Shin Bet chief Yuval Diskin warned the Knesset Foreign Affairs and Defense Committee of copycat terrorist attacks three hours before Tuesday's bulldozer rampage in Jerusalem, copying a bulldozer attack in the capital three weeks ago. "If we do not take care of the power vacuum, Jerusalem will turn into a serious problem," Diskin said. "Today, entering [the eastern Jerusalem neighborhood of] Shuafat requires massing a greater number of forces than it does entering Jenin [in the West Bank]," Diskin said. (Ha'aretz)
  • Settler Grandpa and Druze Border Guard Save the Day
    Yaakov Asael, a resident of Susiya in southern Mount Hebron, was the one who first shot the terrorist who carried out the bulldozer attack in Jerusalem on Tuesday. Asael, 53, is an IDF reserve company commander, a father of eight, grandfather of six, and a teacher. "He is a bible teacher and an agriculturalist but has studied judo his whole life," said his daughter Ayelet Recanati. "He grasps things quickly, he has intuition regarding people and he most likely understood what was going on quickly," she added. (Ynet News)
        Border Guard officer Amal Ganem shot and killed the terrorist in the Jerusalem bulldozer attack, bringing the incident to an end. Officer Ganem, who is Druze, said, "The lesson from the previous attack was not to mount the bulldozer....I improved my position and fired at him." Druze community leader Sheikh Muafiek Tarif said: "Ganem, who acted quickly and without hesitation in order to prevent further casualties, is a model to thousands of young Druze who have acted and are acting on behalf of the State of Israel." (Ynet News)
  • Global Commentary and Think-Tank Analysis (Best of U.S., UK, and Israel):

  • Hizbullah's Future in Lebanon - Fouad Ajami
    It is doubtful that the Shiites will always follow Nasrallah to the barricades, and those who do so will expect material sustenance from Hizbullah. There are estimates that Hizbullah provides employment for 40,000 of its wards and schooling for 100,000 children. This is no small burden, even for a movement sustained by Iranian subsidies. Nor is it the case that the majority of the Shiites want the strictures and the rigor of Qom and Tehran dominating their world.
        Hizbullah will not be able to run away with Lebanon. Already the Sunnis have been stirred up by Hizbullah's power. Sunni jihadists have made their presence felt in the northern town of Tripoli, and in the dozen or so Palestinian refugee camps on the outskirts of the principal cities. Nor do the Christians want Hizbullah's utopia. The Christians have been weakened by emigration, but they, too, will fight for their place in the country if forced to do so. The writer teaches at the School of Advanced International Studies at Johns Hopkins University. (Wall Street Journal)
  • Changing the World One Schoolbook at a Time - Anne Applebaum
    According to a report by the Hudson Institute's Center for Religious Freedom, a recent edition of a Saudi fourth-grade textbook, Monotheism and Jurisprudence, says that belief is true if "A man worships God alone, loves the believers, and hates the unbelievers." "Unbelievers," in this context, are Christians and Jews. In fact, in ninth grade they will be taught that Jews conspire to "gain sole control of the world," that the Christian crusades never ended, and that on Judgment Day "the rocks or the trees" will call out to Muslims to kill Jews. These passages are from new, "revised" Saudi textbooks. In Britain, a small political storm began last year when British mosques were found to be distributing Saudi books that called on Muslims to kill all apostates.
        Here is a novel idea: Make sure that children in Iraq, Afghanistan, and in Islamic schools all around the world have decent fourth-grade textbooks. It might save a lot of trouble later on. (Slate)
  • Arab Initiatives Always Seem to Fail the Palestinians - Ali Jarbawi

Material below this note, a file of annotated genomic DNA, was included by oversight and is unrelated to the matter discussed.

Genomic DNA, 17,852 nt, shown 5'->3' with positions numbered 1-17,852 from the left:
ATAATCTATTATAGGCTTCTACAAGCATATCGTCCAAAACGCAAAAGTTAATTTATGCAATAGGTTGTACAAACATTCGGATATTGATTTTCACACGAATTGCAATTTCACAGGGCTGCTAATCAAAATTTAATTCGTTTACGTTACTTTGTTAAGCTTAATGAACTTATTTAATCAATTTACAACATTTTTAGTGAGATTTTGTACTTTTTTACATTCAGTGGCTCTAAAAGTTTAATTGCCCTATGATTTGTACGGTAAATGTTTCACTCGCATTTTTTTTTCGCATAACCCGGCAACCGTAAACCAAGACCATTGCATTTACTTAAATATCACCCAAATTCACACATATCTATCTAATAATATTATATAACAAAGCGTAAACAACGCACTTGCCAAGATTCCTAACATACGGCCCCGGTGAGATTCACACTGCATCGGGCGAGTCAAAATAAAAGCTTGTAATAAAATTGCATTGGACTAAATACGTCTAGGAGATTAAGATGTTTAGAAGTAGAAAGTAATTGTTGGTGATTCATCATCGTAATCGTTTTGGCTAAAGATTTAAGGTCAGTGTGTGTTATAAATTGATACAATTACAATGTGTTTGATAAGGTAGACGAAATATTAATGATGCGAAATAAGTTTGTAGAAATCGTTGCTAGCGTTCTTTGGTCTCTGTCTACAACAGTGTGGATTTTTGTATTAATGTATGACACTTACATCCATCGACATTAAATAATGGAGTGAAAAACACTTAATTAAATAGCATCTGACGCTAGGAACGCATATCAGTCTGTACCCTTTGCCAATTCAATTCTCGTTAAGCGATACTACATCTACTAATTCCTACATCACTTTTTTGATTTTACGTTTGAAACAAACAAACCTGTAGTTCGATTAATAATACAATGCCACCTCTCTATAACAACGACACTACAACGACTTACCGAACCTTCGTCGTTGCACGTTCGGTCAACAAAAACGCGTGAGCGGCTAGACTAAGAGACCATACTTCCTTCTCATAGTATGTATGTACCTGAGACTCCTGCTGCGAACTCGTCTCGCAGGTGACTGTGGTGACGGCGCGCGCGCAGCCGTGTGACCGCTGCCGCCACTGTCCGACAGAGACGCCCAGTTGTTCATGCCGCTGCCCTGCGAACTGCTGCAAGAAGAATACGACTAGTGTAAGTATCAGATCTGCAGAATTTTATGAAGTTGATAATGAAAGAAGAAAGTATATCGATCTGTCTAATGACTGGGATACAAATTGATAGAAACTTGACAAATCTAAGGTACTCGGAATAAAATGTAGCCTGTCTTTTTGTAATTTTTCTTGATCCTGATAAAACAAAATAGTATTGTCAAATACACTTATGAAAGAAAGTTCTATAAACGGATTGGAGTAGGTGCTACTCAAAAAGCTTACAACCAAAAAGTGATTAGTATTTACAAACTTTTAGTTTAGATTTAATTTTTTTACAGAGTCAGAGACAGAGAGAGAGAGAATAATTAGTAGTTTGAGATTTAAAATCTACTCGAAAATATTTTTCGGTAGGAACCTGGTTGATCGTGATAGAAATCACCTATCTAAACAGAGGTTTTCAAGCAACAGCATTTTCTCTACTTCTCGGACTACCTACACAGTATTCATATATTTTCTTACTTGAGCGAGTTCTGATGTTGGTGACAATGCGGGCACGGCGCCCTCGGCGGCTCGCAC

Why is it that all Arab initiatives to bring about dialogue between Fatah and Hamas have failed? No Arab capital wants a repeat of the Mecca agreement. If the Palestinians cannot respect the wishes and good offices of the Saudis, with all their leverage, and uphold an agreement reached in the holiest Islamic site, would they respect it if reached elsewhere? What has changed to convince any Arab capital to put its weight behind a new mediation attempt? The writer is a professor of political science at Bir Zeit University. ( Star-Lebanon)
  • Observations:

    Realism Must Rule in Engaging Syria - Michael Bergman (Boston Globe)

    • The debate over whether or not to engage Syria is once again center stage this week as a Syrian delegation visits Washington. What should America ask from Syria in their negotiations?
    • Many policy analysts argue that the "low-hanging fruit" is an Israeli-Syrian peace treaty. They recommend requiring Syria to actively pursue a peace treaty with Israel in return for full U.S. engagement and resumption of full diplomatic relations. However, a look at the political dynamics in Israel reveals that such an agreement would not be imminent. The Israeli Parliament is considering a law that will require the government to bring any agreement pertaining to a withdrawal from the Golan Heights to a national referendum.
    • The issue of relinquishing the Golan Heights encounters three significant barriers. The first is a strong grass-roots lobby on behalf of Israel maintaining the Golan. The second is a lack of urgency in the Israeli public to resolve this dispute due to the absence of an occupied population in this area - significantly different from the approach to the West Bank. The third is that the Israeli public views a withdrawal from the Golan as a significant security risk.
    • Syrian leaders have other items of higher priority on their agenda before a peace agreement with Israel. More important for them is regaining their dominance over Lebanon and breaking out of their international isolation through full engagement with the U.S.
    • Syria must choose between its top priorities. If Assad wants to pursue domination over Lebanon and his support for Hizbullah, he should find no friend in Washington. However, if he wants to engage the U.S., he would need to end the weapons flow to Hizbullah, demarcate his borders with Lebanon, and establish full diplomatic relations with it - treating it as a fully sovereign state. The Syrians are not eager to "give up" their attempts at domination over Lebanon. But using the leverage of a U.S.-Syrian relationship is the best way to achieve this American interest.